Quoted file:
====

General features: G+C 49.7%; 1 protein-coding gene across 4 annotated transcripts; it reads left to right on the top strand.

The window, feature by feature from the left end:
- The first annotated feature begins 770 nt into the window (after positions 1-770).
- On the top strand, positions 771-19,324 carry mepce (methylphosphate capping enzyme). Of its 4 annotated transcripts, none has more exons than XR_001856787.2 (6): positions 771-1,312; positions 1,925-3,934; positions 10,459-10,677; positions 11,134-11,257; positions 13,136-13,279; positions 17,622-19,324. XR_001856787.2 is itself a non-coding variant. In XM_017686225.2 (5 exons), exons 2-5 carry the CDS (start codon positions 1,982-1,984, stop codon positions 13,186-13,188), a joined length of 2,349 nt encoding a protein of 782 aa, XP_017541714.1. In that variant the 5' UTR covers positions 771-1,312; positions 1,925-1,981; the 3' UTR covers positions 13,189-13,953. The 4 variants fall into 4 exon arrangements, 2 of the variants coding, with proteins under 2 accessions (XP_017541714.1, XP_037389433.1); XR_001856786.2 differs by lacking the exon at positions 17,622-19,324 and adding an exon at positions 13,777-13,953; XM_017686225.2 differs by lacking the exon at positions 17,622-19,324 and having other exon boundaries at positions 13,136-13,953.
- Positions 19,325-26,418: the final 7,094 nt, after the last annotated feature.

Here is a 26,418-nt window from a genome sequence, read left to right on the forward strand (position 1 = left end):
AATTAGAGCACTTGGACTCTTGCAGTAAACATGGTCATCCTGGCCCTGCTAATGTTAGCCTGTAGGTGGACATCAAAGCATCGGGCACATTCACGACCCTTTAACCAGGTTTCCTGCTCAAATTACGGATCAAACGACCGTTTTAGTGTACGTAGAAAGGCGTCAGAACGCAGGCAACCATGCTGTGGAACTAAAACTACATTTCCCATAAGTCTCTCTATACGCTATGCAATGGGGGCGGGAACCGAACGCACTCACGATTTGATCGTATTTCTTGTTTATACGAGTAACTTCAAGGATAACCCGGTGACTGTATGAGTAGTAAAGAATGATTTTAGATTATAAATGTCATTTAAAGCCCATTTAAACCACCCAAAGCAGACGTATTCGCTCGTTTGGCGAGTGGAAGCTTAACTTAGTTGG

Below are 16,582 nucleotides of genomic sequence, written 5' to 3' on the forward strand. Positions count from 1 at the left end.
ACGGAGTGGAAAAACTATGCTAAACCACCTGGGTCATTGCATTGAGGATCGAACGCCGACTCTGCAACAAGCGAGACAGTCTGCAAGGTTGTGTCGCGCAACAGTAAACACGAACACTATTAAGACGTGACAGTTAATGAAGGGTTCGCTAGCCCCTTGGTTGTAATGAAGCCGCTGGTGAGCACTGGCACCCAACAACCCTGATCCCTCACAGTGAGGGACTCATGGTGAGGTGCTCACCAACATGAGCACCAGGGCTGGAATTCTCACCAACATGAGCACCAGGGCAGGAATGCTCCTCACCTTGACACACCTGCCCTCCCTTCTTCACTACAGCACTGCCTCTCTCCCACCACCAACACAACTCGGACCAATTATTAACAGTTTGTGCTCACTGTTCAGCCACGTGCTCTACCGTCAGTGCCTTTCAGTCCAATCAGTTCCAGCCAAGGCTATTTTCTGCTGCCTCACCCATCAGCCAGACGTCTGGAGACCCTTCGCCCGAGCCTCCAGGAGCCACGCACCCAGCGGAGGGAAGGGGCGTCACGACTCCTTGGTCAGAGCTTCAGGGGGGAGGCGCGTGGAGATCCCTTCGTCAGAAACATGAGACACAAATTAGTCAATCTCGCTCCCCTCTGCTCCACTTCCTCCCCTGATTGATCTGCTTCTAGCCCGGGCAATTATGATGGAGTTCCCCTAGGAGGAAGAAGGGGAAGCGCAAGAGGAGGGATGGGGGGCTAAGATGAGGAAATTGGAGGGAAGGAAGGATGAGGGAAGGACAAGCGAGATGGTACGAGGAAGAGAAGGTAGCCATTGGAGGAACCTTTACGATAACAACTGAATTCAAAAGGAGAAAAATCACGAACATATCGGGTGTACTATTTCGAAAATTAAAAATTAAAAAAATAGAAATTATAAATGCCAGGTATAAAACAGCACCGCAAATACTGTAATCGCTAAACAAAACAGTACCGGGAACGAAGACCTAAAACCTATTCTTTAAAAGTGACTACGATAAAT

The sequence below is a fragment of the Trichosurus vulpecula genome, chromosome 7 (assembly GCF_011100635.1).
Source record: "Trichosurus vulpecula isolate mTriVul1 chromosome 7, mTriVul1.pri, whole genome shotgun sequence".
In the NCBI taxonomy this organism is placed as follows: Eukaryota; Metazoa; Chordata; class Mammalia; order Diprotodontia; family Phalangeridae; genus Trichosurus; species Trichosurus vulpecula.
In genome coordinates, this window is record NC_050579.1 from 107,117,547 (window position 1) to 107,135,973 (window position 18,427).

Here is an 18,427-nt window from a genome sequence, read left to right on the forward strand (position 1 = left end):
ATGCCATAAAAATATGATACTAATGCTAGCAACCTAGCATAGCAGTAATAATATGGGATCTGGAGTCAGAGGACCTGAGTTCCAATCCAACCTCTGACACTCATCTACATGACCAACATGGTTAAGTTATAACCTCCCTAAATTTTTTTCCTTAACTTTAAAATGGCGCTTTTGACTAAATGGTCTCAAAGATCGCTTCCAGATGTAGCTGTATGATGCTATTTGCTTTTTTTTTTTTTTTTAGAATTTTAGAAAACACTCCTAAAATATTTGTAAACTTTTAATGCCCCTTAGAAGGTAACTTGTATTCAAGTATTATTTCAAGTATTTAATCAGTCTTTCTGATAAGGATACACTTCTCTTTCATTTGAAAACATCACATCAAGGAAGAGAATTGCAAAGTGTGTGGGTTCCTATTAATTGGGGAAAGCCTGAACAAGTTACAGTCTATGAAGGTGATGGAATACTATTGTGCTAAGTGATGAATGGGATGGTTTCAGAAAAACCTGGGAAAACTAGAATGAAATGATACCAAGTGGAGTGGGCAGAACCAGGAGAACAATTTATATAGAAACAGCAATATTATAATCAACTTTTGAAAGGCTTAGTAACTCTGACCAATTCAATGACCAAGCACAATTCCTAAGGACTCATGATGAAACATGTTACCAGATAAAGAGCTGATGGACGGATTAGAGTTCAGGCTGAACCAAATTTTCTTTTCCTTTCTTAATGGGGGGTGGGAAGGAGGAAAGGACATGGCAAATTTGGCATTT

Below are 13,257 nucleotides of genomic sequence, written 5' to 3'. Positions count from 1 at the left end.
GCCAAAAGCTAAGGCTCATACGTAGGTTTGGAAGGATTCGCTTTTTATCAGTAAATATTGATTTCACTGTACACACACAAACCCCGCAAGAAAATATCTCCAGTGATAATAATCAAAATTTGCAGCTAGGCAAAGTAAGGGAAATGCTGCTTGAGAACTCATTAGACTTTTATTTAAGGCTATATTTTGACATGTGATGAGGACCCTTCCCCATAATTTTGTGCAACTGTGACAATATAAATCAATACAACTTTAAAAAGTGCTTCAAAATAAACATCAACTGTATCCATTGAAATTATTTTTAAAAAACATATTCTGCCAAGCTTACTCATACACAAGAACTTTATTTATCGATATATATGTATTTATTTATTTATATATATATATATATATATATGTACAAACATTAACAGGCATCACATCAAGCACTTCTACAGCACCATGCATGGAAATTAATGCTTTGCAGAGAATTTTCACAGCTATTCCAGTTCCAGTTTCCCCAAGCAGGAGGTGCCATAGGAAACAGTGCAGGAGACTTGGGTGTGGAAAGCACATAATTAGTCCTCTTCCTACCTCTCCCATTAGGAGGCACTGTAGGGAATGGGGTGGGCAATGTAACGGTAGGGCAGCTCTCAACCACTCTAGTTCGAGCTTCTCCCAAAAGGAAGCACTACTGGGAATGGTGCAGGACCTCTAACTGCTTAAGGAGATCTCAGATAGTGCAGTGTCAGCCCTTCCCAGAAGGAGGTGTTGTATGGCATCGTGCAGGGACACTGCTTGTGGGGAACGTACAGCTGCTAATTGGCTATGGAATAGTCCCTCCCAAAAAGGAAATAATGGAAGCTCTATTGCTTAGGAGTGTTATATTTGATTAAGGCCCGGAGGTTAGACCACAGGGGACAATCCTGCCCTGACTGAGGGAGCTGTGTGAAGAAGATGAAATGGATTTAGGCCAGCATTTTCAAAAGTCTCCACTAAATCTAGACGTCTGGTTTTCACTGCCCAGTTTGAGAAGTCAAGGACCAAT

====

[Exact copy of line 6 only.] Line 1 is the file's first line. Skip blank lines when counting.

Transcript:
Here is a 26,418-nt window from a genome sequence, read left to right on the forward strand (position 1 = left end):